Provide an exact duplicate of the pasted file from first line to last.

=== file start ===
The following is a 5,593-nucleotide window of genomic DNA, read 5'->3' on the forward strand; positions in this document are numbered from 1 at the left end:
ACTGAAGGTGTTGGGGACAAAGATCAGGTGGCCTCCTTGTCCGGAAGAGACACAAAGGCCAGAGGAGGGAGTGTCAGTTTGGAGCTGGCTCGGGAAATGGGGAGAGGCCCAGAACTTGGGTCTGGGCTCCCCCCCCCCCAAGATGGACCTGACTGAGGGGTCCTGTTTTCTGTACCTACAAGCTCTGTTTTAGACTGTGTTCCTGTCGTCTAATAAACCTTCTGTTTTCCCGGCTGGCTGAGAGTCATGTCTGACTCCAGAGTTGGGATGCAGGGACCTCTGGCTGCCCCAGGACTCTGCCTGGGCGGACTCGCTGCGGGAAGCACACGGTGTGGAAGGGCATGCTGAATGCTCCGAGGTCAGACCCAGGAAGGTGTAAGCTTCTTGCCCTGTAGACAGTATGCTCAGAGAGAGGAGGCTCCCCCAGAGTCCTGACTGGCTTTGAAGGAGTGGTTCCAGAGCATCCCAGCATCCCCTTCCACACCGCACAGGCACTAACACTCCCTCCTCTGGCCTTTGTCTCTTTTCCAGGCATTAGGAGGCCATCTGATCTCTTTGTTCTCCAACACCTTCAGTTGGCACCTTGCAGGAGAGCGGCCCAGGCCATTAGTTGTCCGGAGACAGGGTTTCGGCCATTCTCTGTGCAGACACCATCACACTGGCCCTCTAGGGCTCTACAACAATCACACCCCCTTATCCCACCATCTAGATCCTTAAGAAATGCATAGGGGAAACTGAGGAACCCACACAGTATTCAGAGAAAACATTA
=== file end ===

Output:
The following is a 5,593-nucleotide window of genomic DNA, read 5'->3' on the forward strand; positions in this document are numbered from 1 at the left end:
ACTGAAGGTGTTGGGGACAAAGATCAGGTGGCCTCCTTGTCCGGAAGAGACACAAAGGCCAGAGGAGGGAGTGTCAGTTTGGAGCTGGCTCGGGAAATGGGGAGAGGCCCAGAACTTGGGTCTGGGCTCCCCCCCCCCCAAGATGGACCTGACTGAGGGGTCCTGTTTTCTGTACCTACAAGCTCTGTTTTAGACTGTGTTCCTGTCGTCTAATAAACCTTCTGTTTTCCCGGCTGGCTGAGAGTCATGTCTGACTCCAGAGTTGGGATGCAGGGACCTCTGGCTGCCCCAGGACTCTGCCTGGGCGGACTCGCTGCGGGAAGCACACGGTGTGGAAGGGCATGCTGAATGCTCCGAGGTCAGACCCAGGAAGGTGTAAGCTTCTTGCCCTGTAGACAGTATGCTCAGAGAGAGGAGGCTCCCCCAGAGTCCTGACTGGCTTTGAAGGAGTGGTTCCAGAGCATCCCAGCATCCCCTTCCACACCGCACAGGCACTAACACTCCCTCCTCTGGCCTTTGTCTCTTTTCCAGGCATTAGGAGGCCATCTGATCTCTTTGTTCTCCAACACCTTCAGTTGGCACCTTGCAGGAGAGCGGCCCAGGCCATTAGTTGTCCGGAGACAGGGTTTCGGCCATTCTCTGTGCAGACACCATCACACTGGCCCTCTAGGGCTCTACAACAATCACACCCCCTTATCCCACCATCTAGATCCTTAAGAAATGCATAGGGGAAACTGAGGAACCCACACAGTATTCAGAGAAAACATTA